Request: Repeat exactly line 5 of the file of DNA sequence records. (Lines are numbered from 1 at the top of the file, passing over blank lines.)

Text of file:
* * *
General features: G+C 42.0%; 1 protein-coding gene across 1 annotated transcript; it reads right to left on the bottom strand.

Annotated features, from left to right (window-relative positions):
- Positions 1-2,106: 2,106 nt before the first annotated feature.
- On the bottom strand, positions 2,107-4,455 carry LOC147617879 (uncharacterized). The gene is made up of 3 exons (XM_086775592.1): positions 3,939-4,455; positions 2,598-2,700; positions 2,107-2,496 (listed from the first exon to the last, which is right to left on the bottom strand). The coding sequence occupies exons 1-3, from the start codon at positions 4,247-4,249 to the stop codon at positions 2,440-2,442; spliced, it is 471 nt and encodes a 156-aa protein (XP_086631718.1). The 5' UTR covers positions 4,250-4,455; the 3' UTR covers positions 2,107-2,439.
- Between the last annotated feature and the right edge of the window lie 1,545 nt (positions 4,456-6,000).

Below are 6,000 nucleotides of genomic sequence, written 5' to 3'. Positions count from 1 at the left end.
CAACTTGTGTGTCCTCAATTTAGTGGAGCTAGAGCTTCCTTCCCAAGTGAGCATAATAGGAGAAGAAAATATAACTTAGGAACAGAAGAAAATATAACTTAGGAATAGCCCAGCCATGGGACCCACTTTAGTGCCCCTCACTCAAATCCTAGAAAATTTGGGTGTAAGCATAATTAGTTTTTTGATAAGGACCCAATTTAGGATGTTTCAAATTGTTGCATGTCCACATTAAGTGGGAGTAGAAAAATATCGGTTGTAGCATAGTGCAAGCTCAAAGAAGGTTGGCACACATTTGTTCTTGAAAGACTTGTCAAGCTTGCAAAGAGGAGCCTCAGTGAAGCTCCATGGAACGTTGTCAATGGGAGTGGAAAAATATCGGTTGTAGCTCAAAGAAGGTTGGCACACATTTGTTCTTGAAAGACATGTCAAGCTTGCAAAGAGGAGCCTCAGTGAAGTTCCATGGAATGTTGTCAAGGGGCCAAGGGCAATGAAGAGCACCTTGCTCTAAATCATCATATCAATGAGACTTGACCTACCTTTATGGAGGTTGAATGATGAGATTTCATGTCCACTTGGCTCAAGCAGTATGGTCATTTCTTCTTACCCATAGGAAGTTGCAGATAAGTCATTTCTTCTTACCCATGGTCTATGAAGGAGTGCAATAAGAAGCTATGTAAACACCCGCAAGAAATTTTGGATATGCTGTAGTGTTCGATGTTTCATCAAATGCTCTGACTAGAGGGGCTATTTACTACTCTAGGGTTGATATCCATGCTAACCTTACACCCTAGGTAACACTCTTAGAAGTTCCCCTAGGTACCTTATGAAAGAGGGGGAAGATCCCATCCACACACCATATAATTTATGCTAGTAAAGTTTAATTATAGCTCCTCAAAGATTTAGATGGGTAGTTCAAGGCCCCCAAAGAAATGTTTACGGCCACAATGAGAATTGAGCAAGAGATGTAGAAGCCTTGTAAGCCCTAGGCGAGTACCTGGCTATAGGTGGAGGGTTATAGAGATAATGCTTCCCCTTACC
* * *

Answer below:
- Between the last annotated feature and the right edge of the window lie 1,545 nt (positions 4,456-6,000).